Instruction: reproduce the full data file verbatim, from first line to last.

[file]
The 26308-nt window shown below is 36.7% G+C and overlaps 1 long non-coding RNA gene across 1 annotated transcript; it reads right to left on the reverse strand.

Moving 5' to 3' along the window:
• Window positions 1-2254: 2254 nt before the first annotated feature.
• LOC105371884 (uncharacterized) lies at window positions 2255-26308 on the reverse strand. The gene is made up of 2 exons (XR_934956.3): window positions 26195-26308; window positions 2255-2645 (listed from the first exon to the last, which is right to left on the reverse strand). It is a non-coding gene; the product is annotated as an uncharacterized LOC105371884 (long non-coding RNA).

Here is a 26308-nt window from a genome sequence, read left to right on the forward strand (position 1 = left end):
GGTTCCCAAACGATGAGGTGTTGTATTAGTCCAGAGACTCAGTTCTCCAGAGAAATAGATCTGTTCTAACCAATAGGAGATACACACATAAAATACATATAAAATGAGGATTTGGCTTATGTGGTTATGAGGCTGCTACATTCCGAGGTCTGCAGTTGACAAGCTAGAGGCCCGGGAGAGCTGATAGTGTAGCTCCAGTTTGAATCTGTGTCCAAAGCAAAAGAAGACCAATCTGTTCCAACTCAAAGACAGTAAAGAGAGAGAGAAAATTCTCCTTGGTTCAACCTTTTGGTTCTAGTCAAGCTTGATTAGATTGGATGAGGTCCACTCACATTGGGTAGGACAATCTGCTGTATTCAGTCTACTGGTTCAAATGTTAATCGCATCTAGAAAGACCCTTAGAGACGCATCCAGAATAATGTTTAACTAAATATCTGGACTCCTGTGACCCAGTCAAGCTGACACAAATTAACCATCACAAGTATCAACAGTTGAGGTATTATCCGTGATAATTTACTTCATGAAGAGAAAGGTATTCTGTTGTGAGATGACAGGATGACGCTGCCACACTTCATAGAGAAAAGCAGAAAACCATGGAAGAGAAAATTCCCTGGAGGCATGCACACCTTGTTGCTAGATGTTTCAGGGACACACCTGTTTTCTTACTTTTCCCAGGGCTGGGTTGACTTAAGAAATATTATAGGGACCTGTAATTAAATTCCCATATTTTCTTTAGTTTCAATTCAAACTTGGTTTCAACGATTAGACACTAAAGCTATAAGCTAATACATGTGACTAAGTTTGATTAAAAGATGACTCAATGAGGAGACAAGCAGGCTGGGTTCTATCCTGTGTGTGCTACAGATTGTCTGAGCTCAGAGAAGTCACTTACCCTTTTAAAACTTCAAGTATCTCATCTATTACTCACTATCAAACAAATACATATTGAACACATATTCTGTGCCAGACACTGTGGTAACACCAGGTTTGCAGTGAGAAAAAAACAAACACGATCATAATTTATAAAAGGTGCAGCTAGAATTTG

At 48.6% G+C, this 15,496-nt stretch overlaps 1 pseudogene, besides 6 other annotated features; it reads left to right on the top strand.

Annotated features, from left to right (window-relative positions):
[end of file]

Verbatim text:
The 26308-nt window shown below is 36.7% G+C and overlaps 1 long non-coding RNA gene across 1 annotated transcript; it reads right to left on the reverse strand.

Moving 5' to 3' along the window:
• Window positions 1-2254: 2254 nt before the first annotated feature.
• LOC105371884 (uncharacterized) lies at window positions 2255-26308 on the reverse strand. The gene is made up of 2 exons (XR_934956.3): window positions 26195-26308; window positions 2255-2645 (listed from the first exon to the last, which is right to left on the reverse strand). It is a non-coding gene; the product is annotated as an uncharacterized LOC105371884 (long non-coding RNA).

Here is a 26308-nt window from a genome sequence, read left to right on the forward strand (position 1 = left end):
GGTTCCCAAACGATGAGGTGTTGTATTAGTCCAGAGACTCAGTTCTCCAGAGAAATAGATCTGTTCTAACCAATAGGAGATACACACATAAAATACATATAAAATGAGGATTTGGCTTATGTGGTTATGAGGCTGCTACATTCCGAGGTCTGCAGTTGACAAGCTAGAGGCCCGGGAGAGCTGATAGTGTAGCTCCAGTTTGAATCTGTGTCCAAAGCAAAAGAAGACCAATCTGTTCCAACTCAAAGACAGTAAAGAGAGAGAGAAAATTCTCCTTGGTTCAACCTTTTGGTTCTAGTCAAGCTTGATTAGATTGGATGAGGTCCACTCACATTGGGTAGGACAATCTGCTGTATTCAGTCTACTGGTTCAAATGTTAATCGCATCTAGAAAGACCCTTAGAGACGCATCCAGAATAATGTTTAACTAAATATCTGGACTCCTGTGACCCAGTCAAGCTGACACAAATTAACCATCACAAGTATCAACAGTTGAGGTATTATCCGTGATAATTTACTTCATGAAGAGAAAGGTATTCTGTTGTGAGATGACAGGATGACGCTGCCACACTTCATAGAGAAAAGCAGAAAACCATGGAAGAGAAAATTCCCTGGAGGCATGCACACCTTGTTGCTAGATGTTTCAGGGACACACCTGTTTTCTTACTTTTCCCAGGGCTGGGTTGACTTAAGAAATATTATAGGGACCTGTAATTAAATTCCCATATTTTCTTTAGTTTCAATTCAAACTTGGTTTCAACGATTAGACACTAAAGCTATAAGCTAATACATGTGACTAAGTTTGATTAAAAGATGACTCAATGAGGAGACAAGCAGGCTGGGTTCTATCCTGTGTGTGCTACAGATTGTCTGAGCTCAGAGAAGTCACTTACCCTTTTAAAACTTCAAGTATCTCATCTATTACTCACTATCAAACAAATACATATTGAACACATATTCTGTGCCAGACACTGTGGTAACACCAGGTTTGCAGTGAGAAAAAAACAAACACGATCATAATTTATAAAAGGTGCAGCTAGAATTTG

At 48.6% G+C, this 15,496-nt stretch overlaps 1 pseudogene, besides 6 other annotated features; it reads left to right on the top strand.

Annotated features, from left to right (window-relative positions):